More than 70 percent of small business owners say the stalled economy
is hurting them, and many have yet to be convinced that any of the
Republican candidates for President is equipped to turn things around.
That’s according to the latest quarterly Yahoo! Small Business survey of
small business owners who intend to vote on November 6. The online
survey of 250 full or partial owners of U.S. businesses with 1-100
employees was conducted in February with Ipsos MediaCT.
Seen as a crucial component of the nation’s economic recovery, entrepreneurs and small business owners are a target of presidential hopefuls on the campaign trail. GOP candidates are wooing Mom & Pop shops with promises to eliminate health care mandates and regulations and shrink their tax bills. But many business owners remain to be persuaded.
Asked which GOP candidate will best support small business issues, 40 percent declined to name one. With 23 percent of respondents behind him, Mitt Romney narrowly edged out “none”—the choice of 20 percent surveyed. Another 20 percent were undecided. Seventeen percent see Rick Santorum as best for business, and 16 percent said Ron Paul is. Newt Gingrich has done the poorest job convincing small business owners that he can solve their problems: only 4 percent named him.
Read more: What Washington should fix first: the top four gripes of small business owners
Business issues as an election prioritySmall business owners are clearly exasperated with the status quo. Nearly half reported strains on hiring, and 39 percent said they’ve made severe cuts or are at the brink of shutdown. Another 34 percent said their growth has stagnated while they’ve cut short investing in their business.
Respondents represented traditional service and storefront businesses, as well as businesses whose transactions are made either partially or fully online. Traditional businesses were more likely to report having undergone severe cuts, while more online businesses claimed they’d been kept from making investments to grow their business.
Asked who’s to blame for the economic crisis, 42 percent pointed to elected officials. That’s a notable increase over results of the last quarterly Yahoo! Small Business survey in November, in which more business owners put equal blame for the meltdown on Wall Street. Older and more experienced business owners are the most likely to blame Washington for their troubles. A plurality of owners in business longer than 5 years and of those aged 55 or older agreed that “the toxic atmosphere in Washington is the biggest obstacle to growth for the country and my business.” A majority of Republican business owners agreed with that statement, as did many Independents and some Democrats.
Still, small business owners haven’t totally given up on Washington. A majority said they would give time or money to support political candidates this election season. And nearly one-third said business issues would take priority over family, lifestyle, social, or geopolitical issues when they head to the polls. The percentage of business owners who say they’ll base their vote on a presidential or congressional candidate’s business policies are even higher among Republicans, owners aged 35-54, and those located in the Western U.S.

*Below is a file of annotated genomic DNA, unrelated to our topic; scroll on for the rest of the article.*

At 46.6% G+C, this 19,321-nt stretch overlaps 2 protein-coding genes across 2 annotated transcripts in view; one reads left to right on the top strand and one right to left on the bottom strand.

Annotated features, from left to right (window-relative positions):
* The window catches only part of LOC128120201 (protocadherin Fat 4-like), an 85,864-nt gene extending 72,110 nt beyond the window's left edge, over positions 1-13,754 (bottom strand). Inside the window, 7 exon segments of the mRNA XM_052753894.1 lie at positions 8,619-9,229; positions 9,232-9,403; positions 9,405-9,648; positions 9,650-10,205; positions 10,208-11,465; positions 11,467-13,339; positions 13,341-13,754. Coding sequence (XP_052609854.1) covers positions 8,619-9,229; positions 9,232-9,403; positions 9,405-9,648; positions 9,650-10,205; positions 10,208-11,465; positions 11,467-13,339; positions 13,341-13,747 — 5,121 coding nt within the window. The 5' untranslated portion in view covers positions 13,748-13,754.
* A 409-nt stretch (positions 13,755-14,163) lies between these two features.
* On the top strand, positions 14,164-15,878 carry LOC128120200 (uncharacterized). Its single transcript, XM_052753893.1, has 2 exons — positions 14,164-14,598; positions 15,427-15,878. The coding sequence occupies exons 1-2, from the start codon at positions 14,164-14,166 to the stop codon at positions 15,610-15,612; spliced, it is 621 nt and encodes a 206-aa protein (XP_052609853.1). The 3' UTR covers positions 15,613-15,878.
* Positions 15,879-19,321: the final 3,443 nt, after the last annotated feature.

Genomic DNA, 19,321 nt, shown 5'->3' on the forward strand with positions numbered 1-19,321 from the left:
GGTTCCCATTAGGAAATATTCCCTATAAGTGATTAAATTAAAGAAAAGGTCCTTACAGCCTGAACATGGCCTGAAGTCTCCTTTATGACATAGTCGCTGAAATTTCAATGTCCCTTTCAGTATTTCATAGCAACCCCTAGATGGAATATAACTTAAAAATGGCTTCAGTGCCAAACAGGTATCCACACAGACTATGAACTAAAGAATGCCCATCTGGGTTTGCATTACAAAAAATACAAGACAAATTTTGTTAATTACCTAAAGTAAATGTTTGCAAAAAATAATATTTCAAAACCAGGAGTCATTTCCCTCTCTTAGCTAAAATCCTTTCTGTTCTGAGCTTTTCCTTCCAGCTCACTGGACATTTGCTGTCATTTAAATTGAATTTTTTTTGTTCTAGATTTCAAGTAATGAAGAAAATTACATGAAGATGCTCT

Targeting taxes, loans, healthcare, jobs, and regulations
Few respondents lacked an opinion about what changes they’d like to see come from Washington. Taxes, access to capital, health care, and jobs that would prompt their customers to spend money were the most frequently cited topics in response to the open-ended question, “what one issue affecting your business would you like to see policymakers address?” One business owner wrote that he wants policymakers to recognize that “taxes are killing small businesses.” Another commented, “Small businesses need tax cuts so we can employ more people and invest more in our businesses.” Among many who decried a lack of access to financing, one business owner said, “We bailed [the banks] out, they gave themselves big bonuses, and now there are so many regulations people can’t get loans!” Summing up the overriding sentiment about the economy, a respondent wrote, “Consumers are broke. I can’t make money if they don’t have money to spend.”
Small business owners also voice concern with government regulations. A full three-fourths of them agree that regulations have a negative impact on their business. Predictably, the larger the company, the bigger the complaints. Almost all respondents from businesses with more than 50 employees say regulations are hurting them, compared to 70 percent of owners of smaller businesses. And 68 percent of small business owners who say regulation is a burden indicate they are likely to donate money or time to a campaign.
Survey results showed a notable difference among business owners by gender. While it seems Romney would win the largest share (28 percent) of votes from males polled, the largest portion of female business owners (31 percent) remain undecided. Women, who represent 40 percent of all business owners surveyed, also indicated that they are significantly less likely than men to actively support any candidate beyond their vote.
To capture the favor of small business owners of all stripes, it looks like the candidates have a lot of wooing left to do.